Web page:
Ex-UKIE chair Stuart Dinsey calls for companies to self-regulate loot boxes

The gaming industry could face stringent regulation if bigger companies don't self-regulate loot boxes

Former UKIE board chair Stuart Dinsey has stated that the gaming industry must properly self-regulate loot boxes, or face wider government action.

As the UK government continues its enquiry into loot boxes – and whether they should be regulated as part of gambling laws – Dinsey has used Twitter to warn that the “final outcome is supposedly down to us as an industry”.

Loot boxes are digital in-game items that, upon purchase, offer a random item. This can range from playable characters to skins for clothes, weapons and more. What buyers receive from each box is entirely randomised, meaning consumers could often face purchasing a significant amount of these to try and get the item they’re looking for.

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Dinsey said that while the gaming industry will either need to place “acceptable” levels of self-regulation upon these loot boxes or face “enforced government action” that will even affect studios that do not offer loot boxes in their games. Dinsey stated that the overall result will most likely come down to “the promised actions – or inaction – of the global giants who have had a hugely profitable business model rightly challenged”.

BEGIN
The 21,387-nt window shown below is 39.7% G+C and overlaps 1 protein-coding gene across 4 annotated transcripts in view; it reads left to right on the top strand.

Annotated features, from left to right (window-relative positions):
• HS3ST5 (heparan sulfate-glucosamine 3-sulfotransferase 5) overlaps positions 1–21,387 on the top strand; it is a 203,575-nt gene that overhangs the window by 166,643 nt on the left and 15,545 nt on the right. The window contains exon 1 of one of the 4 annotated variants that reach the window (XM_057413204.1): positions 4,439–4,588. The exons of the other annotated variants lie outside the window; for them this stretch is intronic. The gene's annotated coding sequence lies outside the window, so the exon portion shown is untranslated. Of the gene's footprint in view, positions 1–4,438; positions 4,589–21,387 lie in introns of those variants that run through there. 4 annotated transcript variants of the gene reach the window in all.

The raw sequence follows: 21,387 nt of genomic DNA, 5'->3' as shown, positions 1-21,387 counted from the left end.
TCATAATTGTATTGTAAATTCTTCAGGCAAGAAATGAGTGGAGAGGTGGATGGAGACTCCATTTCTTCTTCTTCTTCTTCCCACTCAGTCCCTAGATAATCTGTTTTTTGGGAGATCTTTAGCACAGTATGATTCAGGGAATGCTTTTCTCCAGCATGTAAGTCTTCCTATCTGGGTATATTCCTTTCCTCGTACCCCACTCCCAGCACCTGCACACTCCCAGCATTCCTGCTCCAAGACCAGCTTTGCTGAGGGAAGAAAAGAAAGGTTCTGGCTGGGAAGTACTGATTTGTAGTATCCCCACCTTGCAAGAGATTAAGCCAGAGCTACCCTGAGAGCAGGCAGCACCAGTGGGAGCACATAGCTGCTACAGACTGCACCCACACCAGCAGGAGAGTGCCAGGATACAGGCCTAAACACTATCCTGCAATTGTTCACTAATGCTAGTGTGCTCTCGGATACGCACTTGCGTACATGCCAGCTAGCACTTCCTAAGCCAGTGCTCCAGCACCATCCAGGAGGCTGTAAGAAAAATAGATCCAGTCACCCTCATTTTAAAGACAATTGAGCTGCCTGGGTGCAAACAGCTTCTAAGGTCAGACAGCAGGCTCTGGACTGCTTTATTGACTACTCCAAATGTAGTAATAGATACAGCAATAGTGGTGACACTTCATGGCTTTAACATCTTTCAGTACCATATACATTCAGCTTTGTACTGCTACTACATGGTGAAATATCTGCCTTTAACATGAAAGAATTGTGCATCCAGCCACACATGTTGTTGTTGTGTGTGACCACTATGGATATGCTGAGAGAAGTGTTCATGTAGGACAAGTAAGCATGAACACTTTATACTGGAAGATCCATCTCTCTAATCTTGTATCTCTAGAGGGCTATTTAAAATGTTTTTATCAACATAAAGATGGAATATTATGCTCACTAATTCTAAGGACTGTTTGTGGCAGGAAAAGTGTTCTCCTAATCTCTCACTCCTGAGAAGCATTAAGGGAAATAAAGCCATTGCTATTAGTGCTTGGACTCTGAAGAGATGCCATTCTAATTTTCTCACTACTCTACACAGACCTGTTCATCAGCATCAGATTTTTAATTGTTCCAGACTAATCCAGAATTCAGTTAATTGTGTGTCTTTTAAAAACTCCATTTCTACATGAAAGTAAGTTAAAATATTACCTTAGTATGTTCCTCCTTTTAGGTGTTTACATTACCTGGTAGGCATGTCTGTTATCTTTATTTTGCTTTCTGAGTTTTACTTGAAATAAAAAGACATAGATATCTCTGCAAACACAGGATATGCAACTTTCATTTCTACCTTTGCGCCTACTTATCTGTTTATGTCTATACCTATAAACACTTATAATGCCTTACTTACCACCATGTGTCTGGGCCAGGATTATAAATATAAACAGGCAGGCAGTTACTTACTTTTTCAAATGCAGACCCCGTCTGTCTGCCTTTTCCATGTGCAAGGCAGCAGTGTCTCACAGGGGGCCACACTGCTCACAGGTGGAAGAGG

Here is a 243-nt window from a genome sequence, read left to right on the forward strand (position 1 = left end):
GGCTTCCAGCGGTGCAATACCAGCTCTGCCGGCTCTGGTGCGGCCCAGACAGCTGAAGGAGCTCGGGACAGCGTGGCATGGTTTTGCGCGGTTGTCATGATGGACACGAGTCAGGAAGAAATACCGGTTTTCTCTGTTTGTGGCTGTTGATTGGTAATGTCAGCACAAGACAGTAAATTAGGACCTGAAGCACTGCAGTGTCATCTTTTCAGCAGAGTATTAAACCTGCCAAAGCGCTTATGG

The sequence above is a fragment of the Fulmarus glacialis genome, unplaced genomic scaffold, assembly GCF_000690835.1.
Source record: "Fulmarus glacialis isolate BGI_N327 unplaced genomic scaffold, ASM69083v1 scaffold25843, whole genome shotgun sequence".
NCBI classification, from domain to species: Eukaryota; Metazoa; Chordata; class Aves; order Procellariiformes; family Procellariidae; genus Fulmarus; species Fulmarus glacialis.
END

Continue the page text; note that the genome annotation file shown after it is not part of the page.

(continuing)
Dinsey feels that while he is “fine with transparent in-game purchases”, he is uncomfortable with the practice of loot boxes. Overall, Dinsey wants the issue to be resolved “with common sense and consumer protections improved”.

Dinsey chaired UKIE, the gaming industry trade body, until stepping down last week. The current chair for UKIE is Tim Woodley, the head of publishing at Hello Games.

NME has reached out to Dinsey for further comment.

Last Friday (September 17), it was reported that Fifa Ultimate Team in Fifa 2022 will still include loot boxes. However, it will likely include preview packs that let buyers see what items are within.

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Back in April, a report by researchers at Plymouth and Wolverhampton universities found that loot boxes are “structurally and psychologically akin to gambling”.

In other news, EA has acquired Playdemic – the studio behind Golf Clash – for a cash deal totalling over £1billion.

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